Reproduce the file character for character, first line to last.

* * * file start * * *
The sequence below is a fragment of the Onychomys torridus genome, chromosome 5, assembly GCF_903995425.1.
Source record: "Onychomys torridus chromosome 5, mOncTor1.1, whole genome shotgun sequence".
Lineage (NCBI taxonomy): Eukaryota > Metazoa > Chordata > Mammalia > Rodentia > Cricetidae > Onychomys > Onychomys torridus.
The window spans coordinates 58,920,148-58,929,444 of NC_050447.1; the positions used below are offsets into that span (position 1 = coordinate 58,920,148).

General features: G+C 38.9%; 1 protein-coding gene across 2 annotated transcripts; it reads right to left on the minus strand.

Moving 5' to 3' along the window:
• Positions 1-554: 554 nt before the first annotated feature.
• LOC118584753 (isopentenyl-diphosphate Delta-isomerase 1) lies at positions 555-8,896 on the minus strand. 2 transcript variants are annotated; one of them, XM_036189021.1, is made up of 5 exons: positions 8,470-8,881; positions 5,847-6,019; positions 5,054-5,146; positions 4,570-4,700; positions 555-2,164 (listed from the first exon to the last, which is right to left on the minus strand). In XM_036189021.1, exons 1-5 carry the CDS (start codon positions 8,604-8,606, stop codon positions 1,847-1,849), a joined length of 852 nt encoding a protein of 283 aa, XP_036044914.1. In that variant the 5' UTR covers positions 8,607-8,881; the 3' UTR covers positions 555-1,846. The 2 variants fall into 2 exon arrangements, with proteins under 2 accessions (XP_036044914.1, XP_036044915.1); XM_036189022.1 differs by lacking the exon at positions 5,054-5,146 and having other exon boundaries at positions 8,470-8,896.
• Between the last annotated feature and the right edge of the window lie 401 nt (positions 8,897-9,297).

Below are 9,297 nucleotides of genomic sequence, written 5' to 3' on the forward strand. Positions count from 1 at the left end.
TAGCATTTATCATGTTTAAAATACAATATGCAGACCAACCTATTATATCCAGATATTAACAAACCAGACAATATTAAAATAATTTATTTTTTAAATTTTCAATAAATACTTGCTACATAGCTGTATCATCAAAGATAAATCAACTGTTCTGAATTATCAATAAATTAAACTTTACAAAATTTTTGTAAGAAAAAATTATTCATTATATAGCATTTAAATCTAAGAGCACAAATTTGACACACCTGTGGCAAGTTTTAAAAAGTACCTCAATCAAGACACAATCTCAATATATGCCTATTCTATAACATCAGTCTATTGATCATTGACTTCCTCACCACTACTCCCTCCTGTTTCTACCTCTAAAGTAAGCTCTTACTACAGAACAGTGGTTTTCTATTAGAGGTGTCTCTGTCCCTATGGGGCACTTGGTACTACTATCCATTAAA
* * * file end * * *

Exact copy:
The sequence below is a fragment of the Onychomys torridus genome, chromosome 5, assembly GCF_903995425.1.
Source record: "Onychomys torridus chromosome 5, mOncTor1.1, whole genome shotgun sequence".
Lineage (NCBI taxonomy): Eukaryota > Metazoa > Chordata > Mammalia > Rodentia > Cricetidae > Onychomys > Onychomys torridus.
The window spans coordinates 58,920,148-58,929,444 of NC_050447.1; the positions used below are offsets into that span (position 1 = coordinate 58,920,148).

General features: G+C 38.9%; 1 protein-coding gene across 2 annotated transcripts; it reads right to left on the minus strand.

Moving 5' to 3' along the window:
• Positions 1-554: 554 nt before the first annotated feature.
• LOC118584753 (isopentenyl-diphosphate Delta-isomerase 1) lies at positions 555-8,896 on the minus strand. 2 transcript variants are annotated; one of them, XM_036189021.1, is made up of 5 exons: positions 8,470-8,881; positions 5,847-6,019; positions 5,054-5,146; positions 4,570-4,700; positions 555-2,164 (listed from the first exon to the last, which is right to left on the minus strand). In XM_036189021.1, exons 1-5 carry the CDS (start codon positions 8,604-8,606, stop codon positions 1,847-1,849), a joined length of 852 nt encoding a protein of 283 aa, XP_036044914.1. In that variant the 5' UTR covers positions 8,607-8,881; the 3' UTR covers positions 555-1,846. The 2 variants fall into 2 exon arrangements, with proteins under 2 accessions (XP_036044914.1, XP_036044915.1); XM_036189022.1 differs by lacking the exon at positions 5,054-5,146 and having other exon boundaries at positions 8,470-8,896.
• Between the last annotated feature and the right edge of the window lie 401 nt (positions 8,897-9,297).

Below are 9,297 nucleotides of genomic sequence, written 5' to 3' on the forward strand. Positions count from 1 at the left end.
TAGCATTTATCATGTTTAAAATACAATATGCAGACCAACCTATTATATCCAGATATTAACAAACCAGACAATATTAAAATAATTTATTTTTTAAATTTTCAATAAATACTTGCTACATAGCTGTATCATCAAAGATAAATCAACTGTTCTGAATTATCAATAAATTAAACTTTACAAAATTTTTGTAAGAAAAAATTATTCATTATATAGCATTTAAATCTAAGAGCACAAATTTGACACACCTGTGGCAAGTTTTAAAAAGTACCTCAATCAAGACACAATCTCAATATATGCCTATTCTATAACATCAGTCTATTGATCATTGACTTCCTCACCACTACTCCCTCCTGTTTCTACCTCTAAAGTAAGCTCTTACTACAGAACAGTGGTTTTCTATTAGAGGTGTCTCTGTCCCTATGGGGCACTTGGTACTACTATCCATTAAA